Every Olympic Games has its curling…you know, that quirky sport that captures the attention of the world? When we look back on these Olympic Games, will we remember the moments when we watched archers channeling Katniss Everdeen?
Or, will we remember dressage, the equestrian event that captured the hearts of Republicans and Democrats alike, all of whom wanted to know how Ann Romney's horse would fare in the Olympic arena?
Rafalca and her rider Jan Ebeling didn't make the medal round, in case you had lost track.
Or, will the darling of these Games be team handball, the favorite obscure Olympic sport of one Mr. Charlie Pierce?
No, it's not team handball.
The darling of these games might just be Gabby Douglas, winner of the women's all-around in gymnastics who, when speaking at a press conference on Friday demonstrated that no matter how many medals an athlete wins, there's always someone who's won more…unless you're Michael Phelps.
"It's quite fun. The swimmers are like, 'Okay, when you guys are done with competition you can come sit with us,'" Douglas said. "And we're just in awe, we're like, 'Ah, the swimmers invited us to the table.'
Douglas also told those reporters that she was still waiting, and hoping, to meet Jamaican sprinter Usain Bolt, another darling of these games. Looking back, it can be hard to believe that when the 100 and 200-meter defending champion arrived in London, there were those who said he couldn't do it again.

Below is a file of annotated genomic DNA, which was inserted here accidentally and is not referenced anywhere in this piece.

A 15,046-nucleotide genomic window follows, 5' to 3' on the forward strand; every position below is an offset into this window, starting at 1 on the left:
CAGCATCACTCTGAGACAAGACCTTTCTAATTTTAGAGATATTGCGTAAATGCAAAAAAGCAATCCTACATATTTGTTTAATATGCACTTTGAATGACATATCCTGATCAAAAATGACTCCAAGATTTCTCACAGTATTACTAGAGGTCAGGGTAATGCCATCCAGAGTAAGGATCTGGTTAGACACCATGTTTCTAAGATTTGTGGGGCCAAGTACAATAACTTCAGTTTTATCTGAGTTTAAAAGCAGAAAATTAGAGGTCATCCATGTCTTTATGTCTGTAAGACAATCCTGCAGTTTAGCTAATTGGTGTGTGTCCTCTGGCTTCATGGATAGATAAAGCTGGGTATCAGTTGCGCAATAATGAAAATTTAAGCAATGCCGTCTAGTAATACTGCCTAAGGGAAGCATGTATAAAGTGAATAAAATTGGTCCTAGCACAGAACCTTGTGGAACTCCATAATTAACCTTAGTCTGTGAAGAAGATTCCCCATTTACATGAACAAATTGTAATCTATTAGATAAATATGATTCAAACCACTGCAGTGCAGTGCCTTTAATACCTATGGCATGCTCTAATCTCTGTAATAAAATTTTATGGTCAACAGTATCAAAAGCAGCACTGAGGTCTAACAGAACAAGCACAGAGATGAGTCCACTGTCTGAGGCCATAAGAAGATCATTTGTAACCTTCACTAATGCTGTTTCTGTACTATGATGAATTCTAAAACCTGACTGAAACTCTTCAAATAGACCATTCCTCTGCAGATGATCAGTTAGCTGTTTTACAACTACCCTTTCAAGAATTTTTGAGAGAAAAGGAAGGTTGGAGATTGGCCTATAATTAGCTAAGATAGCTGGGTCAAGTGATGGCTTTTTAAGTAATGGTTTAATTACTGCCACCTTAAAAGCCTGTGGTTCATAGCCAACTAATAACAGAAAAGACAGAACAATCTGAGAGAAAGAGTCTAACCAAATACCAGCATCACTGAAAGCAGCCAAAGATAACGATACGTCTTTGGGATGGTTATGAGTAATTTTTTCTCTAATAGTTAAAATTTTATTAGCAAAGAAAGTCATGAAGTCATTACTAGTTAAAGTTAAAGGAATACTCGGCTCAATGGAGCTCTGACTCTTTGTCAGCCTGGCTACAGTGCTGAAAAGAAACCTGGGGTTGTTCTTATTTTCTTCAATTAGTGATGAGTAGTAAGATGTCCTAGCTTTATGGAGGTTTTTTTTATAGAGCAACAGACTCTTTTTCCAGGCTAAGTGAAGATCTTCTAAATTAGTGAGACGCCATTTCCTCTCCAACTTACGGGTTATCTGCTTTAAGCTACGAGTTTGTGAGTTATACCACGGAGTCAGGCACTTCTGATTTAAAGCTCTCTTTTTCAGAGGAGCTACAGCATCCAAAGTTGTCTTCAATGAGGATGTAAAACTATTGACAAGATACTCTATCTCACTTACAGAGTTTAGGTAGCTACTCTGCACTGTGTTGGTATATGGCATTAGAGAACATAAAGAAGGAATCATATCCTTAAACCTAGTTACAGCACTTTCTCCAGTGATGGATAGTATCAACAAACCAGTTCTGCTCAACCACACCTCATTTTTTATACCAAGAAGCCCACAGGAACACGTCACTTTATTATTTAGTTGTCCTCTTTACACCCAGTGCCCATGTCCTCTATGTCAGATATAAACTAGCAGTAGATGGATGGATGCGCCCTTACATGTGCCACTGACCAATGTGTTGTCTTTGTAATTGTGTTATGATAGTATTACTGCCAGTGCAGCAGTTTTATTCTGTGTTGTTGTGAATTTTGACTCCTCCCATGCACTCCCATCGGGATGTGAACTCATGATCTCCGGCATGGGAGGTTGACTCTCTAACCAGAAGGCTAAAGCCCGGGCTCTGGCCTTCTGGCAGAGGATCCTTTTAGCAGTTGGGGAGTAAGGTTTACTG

"A lot of people doubted me, but in my mind there wasn’t a doubt," Bolt said. "After the 100 meters I was really confident in myself. I knew I could do it, so it wasn't a problem."
An American sprinter... or two ... or four will be remembered from these Games as well. How about Carmelita Jeter, who, when she crossed the finish line of the women's 4x100 meter relay on Friday, had enough energy to point at the clock displaying the U.S. team's new world record time?
"I knew that right away. I knew that we were moving. I knew that we were running very well. And so I was excited," Jeter said.
Fellow American Ashton Eaton didn't break a world record when bringing home gold in the decathalon. But, Eaton, and his teammate Trey Hardee, who took silver, did carry on an American tradition of sorts in the event the US has won more often than not since it was first introduced.
"There's been a really good history with U.S. Decathletes," Eaton said. "This is the 100th year anniversary, it started back in 1912 with Jim Thorpe, and Trey and I are just doing are best to carry it on."
The Olympics have other traditions, too. Maggie Steffens, the 19-year-old goal-scoring phenom of the women's water polo team, was an first-timer at these Games. But she knew exactly what to do after helping the U.S. win gold.
"Oh, I was like, give me a flag. You know, [you] see it on TV. I wanted to be just like that," Steffens said.
And what Olympics would be complete without reporters asking the head of the International Olympic Committee, in this case Jacques Rogge, how he thinks the Games are going…and getting a scintillating answer.
"All in all I would say these are really very good games, and I'm a very happy man," Rogge said.
I suppose that's more believable than the answer former IOC president Juan Antonio Samaranch gave after almost every Olympics when he was in charge. He called them all the "best Games ever."
There are those who will say I've missed their favorite Olympic moment, and I'm sure they'd be right. I'm also sure there will still be another highlight or two to come before that cauldron is extinguished Sunday night. But, I will not be able to show my face in this office on Monday morning unless I also offer a nod to another golden moment from London.
On Thursday, a record crowd of 80,203 filed into Wembley stadium to watch the U.S. women's soccer team beat Japan 2 to 1. It was the American's third consecutive gold medal and some payback after Japan's 2011 Women's World Cup victory.
This segment aired on August 11, 2012.